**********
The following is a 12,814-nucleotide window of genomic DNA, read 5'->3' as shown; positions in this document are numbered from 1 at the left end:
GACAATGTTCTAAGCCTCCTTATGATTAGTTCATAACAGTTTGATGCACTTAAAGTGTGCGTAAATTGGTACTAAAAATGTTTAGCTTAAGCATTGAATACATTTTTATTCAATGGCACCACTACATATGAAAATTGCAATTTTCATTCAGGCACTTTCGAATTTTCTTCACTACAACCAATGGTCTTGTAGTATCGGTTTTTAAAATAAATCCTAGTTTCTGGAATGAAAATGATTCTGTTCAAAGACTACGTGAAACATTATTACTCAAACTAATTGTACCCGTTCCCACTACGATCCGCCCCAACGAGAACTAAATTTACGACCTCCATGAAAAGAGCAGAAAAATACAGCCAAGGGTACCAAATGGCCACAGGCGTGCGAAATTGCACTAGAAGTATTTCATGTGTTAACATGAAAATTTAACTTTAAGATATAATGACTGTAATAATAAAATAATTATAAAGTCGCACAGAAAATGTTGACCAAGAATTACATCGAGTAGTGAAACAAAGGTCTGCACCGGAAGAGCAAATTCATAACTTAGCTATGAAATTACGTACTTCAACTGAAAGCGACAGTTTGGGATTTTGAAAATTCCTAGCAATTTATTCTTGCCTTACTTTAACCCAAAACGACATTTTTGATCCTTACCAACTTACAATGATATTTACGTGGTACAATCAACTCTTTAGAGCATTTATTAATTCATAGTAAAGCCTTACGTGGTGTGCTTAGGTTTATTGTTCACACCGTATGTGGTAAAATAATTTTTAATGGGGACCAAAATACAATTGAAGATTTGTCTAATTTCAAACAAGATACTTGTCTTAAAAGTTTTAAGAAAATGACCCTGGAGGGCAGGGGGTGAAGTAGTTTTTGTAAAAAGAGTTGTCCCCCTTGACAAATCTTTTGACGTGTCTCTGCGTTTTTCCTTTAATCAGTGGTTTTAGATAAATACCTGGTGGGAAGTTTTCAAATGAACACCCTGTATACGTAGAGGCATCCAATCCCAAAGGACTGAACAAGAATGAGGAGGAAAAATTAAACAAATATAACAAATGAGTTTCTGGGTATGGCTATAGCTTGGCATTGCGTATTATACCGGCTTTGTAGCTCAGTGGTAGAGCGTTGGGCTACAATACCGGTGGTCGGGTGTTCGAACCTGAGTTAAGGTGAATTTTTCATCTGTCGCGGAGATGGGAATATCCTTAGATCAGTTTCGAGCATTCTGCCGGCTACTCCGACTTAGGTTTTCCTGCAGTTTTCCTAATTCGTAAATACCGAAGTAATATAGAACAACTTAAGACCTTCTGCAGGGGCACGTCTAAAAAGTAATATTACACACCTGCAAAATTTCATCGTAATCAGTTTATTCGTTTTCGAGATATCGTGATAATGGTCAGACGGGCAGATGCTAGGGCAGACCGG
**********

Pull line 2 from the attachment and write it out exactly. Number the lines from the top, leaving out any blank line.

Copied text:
GACAATGTTCTAAGCCTCCTTATGATTAGTTCATAACAGTTTGATGCACTTAAAGTGTGCGTAAATTGGTACTAAAAATGTTTAGCTTAAGCATTGAATACATTTTTATTCAATGGCACCACTACATATGAAAATTGCAATTTTCATTCAGGCACTTTCGAATTTTCTTCACTACAACCAATGGTCTTGTAGTATCGGTTTTTAAAATAAATCCTAGTTTCTGGAATGAAAATGATTCTGTTCAAAGACTACGTGAAACATTATTACTCAAACTAATTGTACCCGTTCCCACTACGATCCGCCCCAACGAGAACTAAATTTACGACCTCCATGAAAAGAGCAGAAAAATACAGCCAAGGGTACCAAATGGCCACAGGCGTGCGAAATTGCACTAGAAGTATTTCATGTGTTAACATGAAAATTTAACTTTAAGATATAATGACTGTAATAATAAAATAATTATAAAGTCGCACAGAAAATGTTGACCAAGAATTACATCGAGTAGTGAAACAAAGGTCTGCACCGGAAGAGCAAATTCATAACTTAGCTATGAAATTACGTACTTCAACTGAAAGCGACAGTTTGGGATTTTGAAAATTCCTAGCAATTTATTCTTGCCTTACTTTAACCCAAAACGACATTTTTGATCCTTACCAACTTACAATGATATTTACGTGGTACAATCAACTCTTTAGAGCATTTATTAATTCATAGTAAAGCCTTACGTGGTGTGCTTAGGTTTATTGTTCACACCGTATGTGGTAAAATAATTTTTAATGGGGACCAAAATACAATTGAAGATTTGTCTAATTTCAAACAAGATACTTGTCTTAAAAGTTTTAAGAAAATGACCCTGGAGGGCAGGGGGTGAAGTAGTTTTTGTAAAAAGAGTTGTCCCCCTTGACAAATCTTTTGACGTGTCTCTGCGTTTTTCCTTTAATCAGTGGTTTTAGATAAATACCTGGTGGGAAGTTTTCAAATGAACACCCTGTATACGTAGAGGCATCCAATCCCAAAGGACTGAACAAGAATGAGGAGGAAAAATTAAACAAATATAACAAATGAGTTTCTGGGTATGGCTATAGCTTGGCATTGCGTATTATACCGGCTTTGTAGCTCAGTGGTAGAGCGTTGGGCTACAATACCGGTGGTCGGGTGTTCGAACCTGAGTTAAGGTGAATTTTTCATCTGTCGCGGAGATGGGAATATCCTTAGATCAGTTTCGAGCATTCTGCCGGCTACTCCGACTTAGGTTTTCCTGCAGTTTTCCTAATTCGTAAATACCGAAGTAATATAGAACAACTTAAGACCTTCTGCAGGGGCACGTCTAAAAAGTAATATTACACACCTGCAAAATTTCATCGTAATCAGTTTATTCGTTTTCGAGATATCGTGATAATGGTCAGACGGGCAGATGCTAGGGCAGACCGG